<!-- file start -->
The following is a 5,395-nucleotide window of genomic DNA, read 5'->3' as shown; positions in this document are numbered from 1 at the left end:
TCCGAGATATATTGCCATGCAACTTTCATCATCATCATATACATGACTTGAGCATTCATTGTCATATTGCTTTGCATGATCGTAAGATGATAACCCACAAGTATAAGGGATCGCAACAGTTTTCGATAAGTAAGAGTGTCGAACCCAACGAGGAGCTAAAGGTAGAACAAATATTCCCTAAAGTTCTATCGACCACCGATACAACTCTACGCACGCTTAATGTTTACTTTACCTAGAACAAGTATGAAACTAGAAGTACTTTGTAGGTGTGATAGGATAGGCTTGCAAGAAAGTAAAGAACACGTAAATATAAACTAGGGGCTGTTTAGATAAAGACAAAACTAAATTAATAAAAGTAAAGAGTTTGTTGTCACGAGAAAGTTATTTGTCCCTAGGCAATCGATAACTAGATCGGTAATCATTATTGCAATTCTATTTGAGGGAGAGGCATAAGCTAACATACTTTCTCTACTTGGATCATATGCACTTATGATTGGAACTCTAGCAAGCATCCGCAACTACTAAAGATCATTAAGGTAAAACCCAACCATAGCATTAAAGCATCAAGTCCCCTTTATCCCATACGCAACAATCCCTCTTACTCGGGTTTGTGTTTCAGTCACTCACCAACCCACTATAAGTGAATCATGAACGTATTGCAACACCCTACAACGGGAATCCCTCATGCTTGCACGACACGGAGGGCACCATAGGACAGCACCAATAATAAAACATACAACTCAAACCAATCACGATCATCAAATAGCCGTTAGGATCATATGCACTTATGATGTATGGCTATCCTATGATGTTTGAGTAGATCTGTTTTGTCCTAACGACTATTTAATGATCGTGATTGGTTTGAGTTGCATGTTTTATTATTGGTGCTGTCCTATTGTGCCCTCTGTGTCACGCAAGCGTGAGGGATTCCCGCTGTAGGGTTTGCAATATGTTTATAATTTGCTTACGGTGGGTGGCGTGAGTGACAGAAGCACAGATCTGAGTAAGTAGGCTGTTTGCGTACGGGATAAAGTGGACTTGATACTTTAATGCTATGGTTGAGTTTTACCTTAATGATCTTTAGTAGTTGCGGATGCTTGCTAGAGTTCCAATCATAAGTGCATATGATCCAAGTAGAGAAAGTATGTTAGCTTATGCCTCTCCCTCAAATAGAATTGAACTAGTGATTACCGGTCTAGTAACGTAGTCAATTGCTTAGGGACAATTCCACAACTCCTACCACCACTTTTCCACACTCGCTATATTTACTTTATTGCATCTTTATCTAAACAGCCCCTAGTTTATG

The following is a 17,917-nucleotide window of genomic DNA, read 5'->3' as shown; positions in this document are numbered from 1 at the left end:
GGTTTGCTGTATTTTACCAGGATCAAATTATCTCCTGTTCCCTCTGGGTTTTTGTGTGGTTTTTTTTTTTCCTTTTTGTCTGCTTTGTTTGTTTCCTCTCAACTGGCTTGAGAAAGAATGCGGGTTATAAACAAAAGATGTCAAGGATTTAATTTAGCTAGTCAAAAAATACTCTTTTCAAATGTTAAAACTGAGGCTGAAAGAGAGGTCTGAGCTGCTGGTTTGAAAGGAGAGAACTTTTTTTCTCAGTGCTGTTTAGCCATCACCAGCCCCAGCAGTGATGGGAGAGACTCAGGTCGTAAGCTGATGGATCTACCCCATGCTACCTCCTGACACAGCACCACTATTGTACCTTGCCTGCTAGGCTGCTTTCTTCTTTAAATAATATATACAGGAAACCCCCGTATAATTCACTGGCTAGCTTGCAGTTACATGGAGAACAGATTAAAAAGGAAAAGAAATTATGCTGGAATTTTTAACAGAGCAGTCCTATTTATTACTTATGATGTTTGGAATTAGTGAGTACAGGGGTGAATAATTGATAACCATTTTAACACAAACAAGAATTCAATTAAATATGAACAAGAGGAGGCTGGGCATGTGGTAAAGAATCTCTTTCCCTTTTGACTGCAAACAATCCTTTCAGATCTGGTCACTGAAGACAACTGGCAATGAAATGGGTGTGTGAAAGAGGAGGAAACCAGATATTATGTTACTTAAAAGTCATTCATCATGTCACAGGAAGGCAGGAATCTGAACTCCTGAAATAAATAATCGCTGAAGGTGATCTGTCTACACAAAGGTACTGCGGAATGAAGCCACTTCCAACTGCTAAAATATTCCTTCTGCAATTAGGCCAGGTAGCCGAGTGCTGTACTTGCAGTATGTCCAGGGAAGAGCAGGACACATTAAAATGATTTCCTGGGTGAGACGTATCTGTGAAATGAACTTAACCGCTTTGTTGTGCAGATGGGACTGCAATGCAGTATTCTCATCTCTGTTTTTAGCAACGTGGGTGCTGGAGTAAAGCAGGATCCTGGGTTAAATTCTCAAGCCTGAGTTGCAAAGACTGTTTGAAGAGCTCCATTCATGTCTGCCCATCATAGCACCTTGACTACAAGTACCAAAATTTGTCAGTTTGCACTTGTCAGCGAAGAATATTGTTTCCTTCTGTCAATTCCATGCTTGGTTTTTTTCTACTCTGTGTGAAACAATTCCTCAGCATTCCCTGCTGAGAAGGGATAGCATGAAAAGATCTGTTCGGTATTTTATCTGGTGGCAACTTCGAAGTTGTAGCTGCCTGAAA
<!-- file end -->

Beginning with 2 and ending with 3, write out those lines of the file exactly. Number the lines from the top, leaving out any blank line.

TCCGAGATATATTGCCATGCAACTTTCATCATCATCATATACATGACTTGAGCATTCATTGTCATATTGCTTTGCATGATCGTAAGATGATAACCCACAAGTATAAGGGATCGCAACAGTTTTCGATAAGTAAGAGTGTCGAACCCAACGAGGAGCTAAAGGTAGAACAAATATTCCCTAAAGTTCTATCGACCACCGATACAACTCTACGCACGCTTAATGTTTACTTTACCTAGAACAAGTATGAAACTAGAAGTACTTTGTAGGTGTGATAGGATAGGCTTGCAAGAAAGTAAAGAACACGTAAATATAAACTAGGGGCTGTTTAGATAAAGACAAAACTAAATTAATAAAAGTAAAGAGTTTGTTGTCACGAGAAAGTTATTTGTCCCTAGGCAATCGATAACTAGATCGGTAATCATTATTGCAATTCTATTTGAGGGAGAGGCATAAGCTAACATACTTTCTCTACTTGGATCATATGCACTTATGATTGGAACTCTAGCAAGCATCCGCAACTACTAAAGATCATTAAGGTAAAACCCAACCATAGCATTAAAGCATCAAGTCCCCTTTATCCCATACGCAACAATCCCTCTTACTCGGGTTTGTGTTTCAGTCACTCACCAACCCACTATAAGTGAATCATGAACGTATTGCAACACCCTACAACGGGAATCCCTCATGCTTGCACGACACGGAGGGCACCATAGGACAGCACCAATAATAAAACATACAACTCAAACCAATCACGATCATCAAATAGCCGTTAGGATCATATGCACTTATGATGTATGGCTATCCTATGATGTTTGAGTAGATCTGTTTTGTCCTAACGACTATTTAATGATCGTGATTGGTTTGAGTTGCATGTTTTATTATTGGTGCTGTCCTATTGTGCCCTCTGTGTCACGCAAGCGTGAGGGATTCCCGCTGTAGGGTTTGCAATATGTTTATAATTTGCTTACGGTGGGTGGCGTGAGTGACAGAAGCACAGATCTGAGTAAGTAGGCTGTTTGCGTACGGGATAAAGTGGACTTGATACTTTAATGCTATGGTTGAGTTTTACCTTAATGATCTTTAGTAGTTGCGGATGCTTGCTAGAGTTCCAATCATAAGTGCATATGATCCAAGTAGAGAAAGTATGTTAGCTTATGCCTCTCCCTCAAATAGAATTGAACTAGTGATTACCGGTCTAGTAACGTAGTCAATTGCTTAGGGACAATTCCACAACTCCTACCACCACTTTTCCACACTCGCTATATTTACTTTATTGCATCTTTATCTAAACAGCCCCTAGTTTATG

The following is a 17,917-nucleotide window of genomic DNA, read 5'->3' as shown; positions in this document are numbered from 1 at the left end: